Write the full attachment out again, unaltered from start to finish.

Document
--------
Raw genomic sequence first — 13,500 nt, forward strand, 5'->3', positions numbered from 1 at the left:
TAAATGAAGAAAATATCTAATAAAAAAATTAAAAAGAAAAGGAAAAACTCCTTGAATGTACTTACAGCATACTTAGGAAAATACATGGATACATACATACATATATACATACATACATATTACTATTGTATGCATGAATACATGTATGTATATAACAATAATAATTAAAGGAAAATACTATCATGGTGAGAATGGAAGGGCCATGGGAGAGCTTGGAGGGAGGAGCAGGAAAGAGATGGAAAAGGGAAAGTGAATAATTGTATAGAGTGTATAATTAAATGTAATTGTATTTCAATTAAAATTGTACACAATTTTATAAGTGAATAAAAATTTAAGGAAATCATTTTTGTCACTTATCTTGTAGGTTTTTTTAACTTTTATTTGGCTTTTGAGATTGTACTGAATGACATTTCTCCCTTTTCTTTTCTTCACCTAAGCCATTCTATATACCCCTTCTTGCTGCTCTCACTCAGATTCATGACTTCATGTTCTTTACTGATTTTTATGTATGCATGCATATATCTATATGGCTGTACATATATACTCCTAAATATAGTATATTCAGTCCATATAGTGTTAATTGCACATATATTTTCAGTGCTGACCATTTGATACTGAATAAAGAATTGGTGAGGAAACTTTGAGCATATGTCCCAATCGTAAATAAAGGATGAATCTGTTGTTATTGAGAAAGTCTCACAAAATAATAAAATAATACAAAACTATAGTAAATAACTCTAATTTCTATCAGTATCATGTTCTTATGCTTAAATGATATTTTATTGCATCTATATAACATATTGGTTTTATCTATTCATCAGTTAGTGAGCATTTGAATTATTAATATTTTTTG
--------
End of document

Raw genomic sequence first — 13,500 nt, forward strand, 5'->3', positions numbered from 1 at the left:
TAAATGAAGAAAATATCTAATAAAAAAATTAAAAAGAAAAGGAAAAACTCCTTGAATGTACTTACAGCATACTTAGGAAAATACATGGATACATACATACATATATACATACATACATATTACTATTGTATGCATGAATACATGTATGTATATAACAATAATAATTAAAGGAAAATACTATCATGGTGAGAATGGAAGGGCCATGGGAGAGCTTGGAGGGAGGAGCAGGAAAGAGATGGAAAAGGGAAAGTGAATAATTGTATAGAGTGTATAATTAAATGTAATTGTATTTCAATTAAAATTGTACACAATTTTATAAGTGAATAAAAATTTAAGGAAATCATTTTTGTCACTTATCTTGTAGGTTTTTTTAACTTTTATTTGGCTTTTGAGATTGTACTGAATGACATTTCTCCCTTTTCTTTTCTTCACCTAAGCCATTCTATATACCCCTTCTTGCTGCTCTCACTCAGATTCATGACTTCATGTTCTTTACTGATTTTTATGTATGCATGCATATATCTATATGGCTGTACATATATACTCCTAAATATAGTATATTCAGTCCATATAGTGTTAATTGCACATATATTTTCAGTGCTGACCATTTGATACTGAATAAAGAATTGGTGAGGAAACTTTGAGCATATGTCCCAATCGTAAATAAAGGATGAATCTGTTGTTATTGAGAAAGTCTCACAAAATAATAAAATAATACAAAACTATAGTAAATAACTCTAATTTCTATCAGTATCATGTTCTTATGCTTAAATGATATTTTATTGCATCTATATAACATATTGGTTTTATCTATTCATCAGTTAGTGAGCATTTGAATTATTAATATTTTTTG